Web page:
Ground Cherries, Courgettes and Calendulas
Writer / Nancy Craig
“It’s spring, and the days are getting longer. The sunshine warms the earth. It’s time to plant the garden!” This opening sentence in the book, “Secrets of the Garden: Food Chains and the Food Web in our Backyard” by Kathleen Weidner Zoehfeld, describes the month of April. We are eager to start our gardens this month with lots of fruits, vegetables and flowers.
My great nieces and nephews are going to try plants that are new to us in our gardens this year. Besides groundnuts or peanuts, we are going to try ground cherries (fruit), courgettes (vegetable) and calendulas (flower). Well, courgettes are not really new to us since this is a French word for zucchini. When we harvest the zucchini while they are smaller, we can call them courgettes.
My daughter, Ann, grows the calendulas as a staple in her edible flower and herb business, Handful of Herbs, out in Colorado. Calendula officinalis is an orange flower with the common name of pot marigolds. (They are not the garden marigolds, Tagetes, which are not edible.) Ann uses the flowers fresh or dried in a variety of ways from teas and salads to desserts. The twins, Lindsey and Lauren, will like decorating a cake with the colorful flower petals.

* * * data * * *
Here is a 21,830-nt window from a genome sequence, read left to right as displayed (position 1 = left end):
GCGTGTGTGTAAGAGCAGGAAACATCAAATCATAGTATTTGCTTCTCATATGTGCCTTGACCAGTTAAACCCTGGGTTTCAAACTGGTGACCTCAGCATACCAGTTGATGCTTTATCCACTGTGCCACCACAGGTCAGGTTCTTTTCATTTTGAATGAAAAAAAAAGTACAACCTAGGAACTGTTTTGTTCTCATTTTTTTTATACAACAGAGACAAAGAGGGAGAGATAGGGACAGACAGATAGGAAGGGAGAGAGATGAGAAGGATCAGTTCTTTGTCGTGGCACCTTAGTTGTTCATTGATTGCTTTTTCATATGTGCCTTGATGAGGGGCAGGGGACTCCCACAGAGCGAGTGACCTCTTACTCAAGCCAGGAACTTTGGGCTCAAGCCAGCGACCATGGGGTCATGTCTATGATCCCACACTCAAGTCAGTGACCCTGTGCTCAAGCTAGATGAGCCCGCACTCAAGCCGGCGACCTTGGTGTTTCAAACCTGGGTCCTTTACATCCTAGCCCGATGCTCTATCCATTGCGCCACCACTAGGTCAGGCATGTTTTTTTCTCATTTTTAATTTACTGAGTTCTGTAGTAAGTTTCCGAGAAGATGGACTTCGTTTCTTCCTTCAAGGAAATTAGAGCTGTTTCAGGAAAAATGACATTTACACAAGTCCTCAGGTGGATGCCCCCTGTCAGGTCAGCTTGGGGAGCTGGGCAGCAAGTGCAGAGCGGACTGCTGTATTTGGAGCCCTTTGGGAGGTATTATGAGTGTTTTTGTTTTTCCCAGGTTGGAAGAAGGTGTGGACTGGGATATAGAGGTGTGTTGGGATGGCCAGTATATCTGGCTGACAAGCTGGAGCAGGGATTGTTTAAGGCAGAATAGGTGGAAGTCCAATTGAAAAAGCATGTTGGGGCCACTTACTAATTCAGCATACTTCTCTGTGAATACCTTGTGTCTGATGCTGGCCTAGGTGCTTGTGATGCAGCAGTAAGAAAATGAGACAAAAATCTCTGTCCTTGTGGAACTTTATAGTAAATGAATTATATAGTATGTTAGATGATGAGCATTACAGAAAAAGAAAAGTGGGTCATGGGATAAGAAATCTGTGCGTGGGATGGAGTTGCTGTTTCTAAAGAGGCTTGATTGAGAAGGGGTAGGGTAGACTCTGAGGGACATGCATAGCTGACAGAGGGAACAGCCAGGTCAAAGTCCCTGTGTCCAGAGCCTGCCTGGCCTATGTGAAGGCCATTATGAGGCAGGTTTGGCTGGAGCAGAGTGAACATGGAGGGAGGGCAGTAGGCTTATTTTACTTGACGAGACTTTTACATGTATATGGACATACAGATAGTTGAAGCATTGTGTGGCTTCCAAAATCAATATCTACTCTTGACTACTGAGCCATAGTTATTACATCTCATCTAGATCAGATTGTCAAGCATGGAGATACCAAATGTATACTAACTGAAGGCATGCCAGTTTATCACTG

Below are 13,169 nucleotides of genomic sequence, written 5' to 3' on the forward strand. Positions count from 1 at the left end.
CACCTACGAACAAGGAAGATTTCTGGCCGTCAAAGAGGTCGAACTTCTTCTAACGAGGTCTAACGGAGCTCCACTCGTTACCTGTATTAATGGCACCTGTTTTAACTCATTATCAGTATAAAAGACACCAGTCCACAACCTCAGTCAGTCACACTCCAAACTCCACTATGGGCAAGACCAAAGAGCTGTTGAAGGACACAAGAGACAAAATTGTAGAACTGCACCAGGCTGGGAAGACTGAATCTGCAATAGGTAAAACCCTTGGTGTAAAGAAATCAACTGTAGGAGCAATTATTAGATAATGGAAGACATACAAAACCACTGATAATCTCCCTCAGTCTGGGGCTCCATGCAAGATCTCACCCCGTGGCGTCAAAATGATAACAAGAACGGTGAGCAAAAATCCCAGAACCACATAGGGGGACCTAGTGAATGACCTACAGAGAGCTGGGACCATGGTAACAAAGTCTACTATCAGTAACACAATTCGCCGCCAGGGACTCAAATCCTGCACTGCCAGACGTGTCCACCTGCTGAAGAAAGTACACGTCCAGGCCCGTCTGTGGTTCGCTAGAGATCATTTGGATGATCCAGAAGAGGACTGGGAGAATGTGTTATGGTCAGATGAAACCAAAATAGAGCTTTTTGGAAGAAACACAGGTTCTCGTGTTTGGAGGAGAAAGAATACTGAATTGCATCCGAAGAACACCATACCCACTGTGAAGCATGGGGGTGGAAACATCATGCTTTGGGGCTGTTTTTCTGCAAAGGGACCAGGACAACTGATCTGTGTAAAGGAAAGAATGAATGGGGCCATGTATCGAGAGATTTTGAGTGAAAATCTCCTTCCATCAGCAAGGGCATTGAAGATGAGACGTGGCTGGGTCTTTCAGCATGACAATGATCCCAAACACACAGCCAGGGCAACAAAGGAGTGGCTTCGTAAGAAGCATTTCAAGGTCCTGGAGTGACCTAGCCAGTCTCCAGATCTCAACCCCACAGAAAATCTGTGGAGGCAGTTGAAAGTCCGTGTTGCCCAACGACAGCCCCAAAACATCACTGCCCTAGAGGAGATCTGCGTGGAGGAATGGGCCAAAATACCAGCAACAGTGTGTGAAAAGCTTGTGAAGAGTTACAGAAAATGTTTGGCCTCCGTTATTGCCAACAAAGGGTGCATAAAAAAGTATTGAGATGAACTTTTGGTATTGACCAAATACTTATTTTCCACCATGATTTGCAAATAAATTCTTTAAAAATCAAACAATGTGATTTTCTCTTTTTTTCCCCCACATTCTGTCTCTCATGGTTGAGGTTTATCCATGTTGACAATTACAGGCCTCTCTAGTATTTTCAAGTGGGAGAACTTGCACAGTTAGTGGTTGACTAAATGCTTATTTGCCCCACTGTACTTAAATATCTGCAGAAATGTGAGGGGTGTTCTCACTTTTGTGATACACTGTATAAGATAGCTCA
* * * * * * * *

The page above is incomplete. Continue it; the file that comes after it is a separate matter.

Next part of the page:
Ann also introduced me to the ground cherry, Physalis pruinosa, which is a small yellow berry inside a papery husk. Since they are in the tomato family, their common name is “husk tomato.” The Aunt Molly ground cherry is the variety that we are going to try which has a citrusy taste. They get their name because the cherries fall to the ground once they are ripe. My great nephews, Max and Eli, will have to help me harvest them before the squirrels get them!
All the plants will be easy to start from seed. We ordered our ground cherry seeds from the Seed Savers Exchange. Check out their website, SeedSaversExchange.com, for the steps to grow this heirloom plant. Also, see other plants under the tab for Ark of Taste, “an international, living catalog of delicious and distinctive foods facing extinction.”
In the book, “Secrets of the Garden,” the narrator is a little girl named Alice who helps her family plant their garden. As we plant our gardens this year, we will remember the kids’ Grandma Alice who also liked to plant tasty fruits, colorful vegetables and beautiful flowers.